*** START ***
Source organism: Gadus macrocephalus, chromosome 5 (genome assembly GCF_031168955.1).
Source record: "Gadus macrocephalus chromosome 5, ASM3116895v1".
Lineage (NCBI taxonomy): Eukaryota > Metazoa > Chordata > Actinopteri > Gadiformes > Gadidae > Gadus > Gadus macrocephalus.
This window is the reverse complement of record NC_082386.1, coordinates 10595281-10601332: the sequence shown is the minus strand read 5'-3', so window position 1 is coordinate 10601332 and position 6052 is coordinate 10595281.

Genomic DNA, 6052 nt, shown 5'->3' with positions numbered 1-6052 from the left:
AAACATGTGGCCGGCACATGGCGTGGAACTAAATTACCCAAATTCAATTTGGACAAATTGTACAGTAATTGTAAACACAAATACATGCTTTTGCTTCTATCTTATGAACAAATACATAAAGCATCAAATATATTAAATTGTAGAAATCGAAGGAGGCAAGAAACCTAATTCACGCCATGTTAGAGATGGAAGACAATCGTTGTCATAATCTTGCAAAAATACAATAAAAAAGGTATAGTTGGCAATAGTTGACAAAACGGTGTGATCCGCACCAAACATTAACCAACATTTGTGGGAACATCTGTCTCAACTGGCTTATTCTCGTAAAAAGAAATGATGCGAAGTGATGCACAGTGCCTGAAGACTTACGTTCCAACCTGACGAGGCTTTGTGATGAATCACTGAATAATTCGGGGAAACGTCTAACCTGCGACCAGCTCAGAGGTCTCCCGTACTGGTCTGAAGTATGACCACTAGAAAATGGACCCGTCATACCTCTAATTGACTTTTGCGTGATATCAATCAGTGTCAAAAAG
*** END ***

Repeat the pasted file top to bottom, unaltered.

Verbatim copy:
Source organism: Gadus macrocephalus, chromosome 5 (genome assembly GCF_031168955.1).
Source record: "Gadus macrocephalus chromosome 5, ASM3116895v1".
Lineage (NCBI taxonomy): Eukaryota > Metazoa > Chordata > Actinopteri > Gadiformes > Gadidae > Gadus > Gadus macrocephalus.
This window is the reverse complement of record NC_082386.1, coordinates 10595281-10601332: the sequence shown is the minus strand read 5'-3', so window position 1 is coordinate 10601332 and position 6052 is coordinate 10595281.

Genomic DNA, 6052 nt, shown 5'->3' with positions numbered 1-6052 from the left:
AAACATGTGGCCGGCACATGGCGTGGAACTAAATTACCCAAATTCAATTTGGACAAATTGTACAGTAATTGTAAACACAAATACATGCTTTTGCTTCTATCTTATGAACAAATACATAAAGCATCAAATATATTAAATTGTAGAAATCGAAGGAGGCAAGAAACCTAATTCACGCCATGTTAGAGATGGAAGACAATCGTTGTCATAATCTTGCAAAAATACAATAAAAAAGGTATAGTTGGCAATAGTTGACAAAACGGTGTGATCCGCACCAAACATTAACCAACATTTGTGGGAACATCTGTCTCAACTGGCTTATTCTCGTAAAAAGAAATGATGCGAAGTGATGCACAGTGCCTGAAGACTTACGTTCCAACCTGACGAGGCTTTGTGATGAATCACTGAATAATTCGGGGAAACGTCTAACCTGCGACCAGCTCAGAGGTCTCCCGTACTGGTCTGAAGTATGACCACTAGAAAATGGACCCGTCATACCTCTAATTGACTTTTGCGTGATATCAATCAGTGTCAAAAAG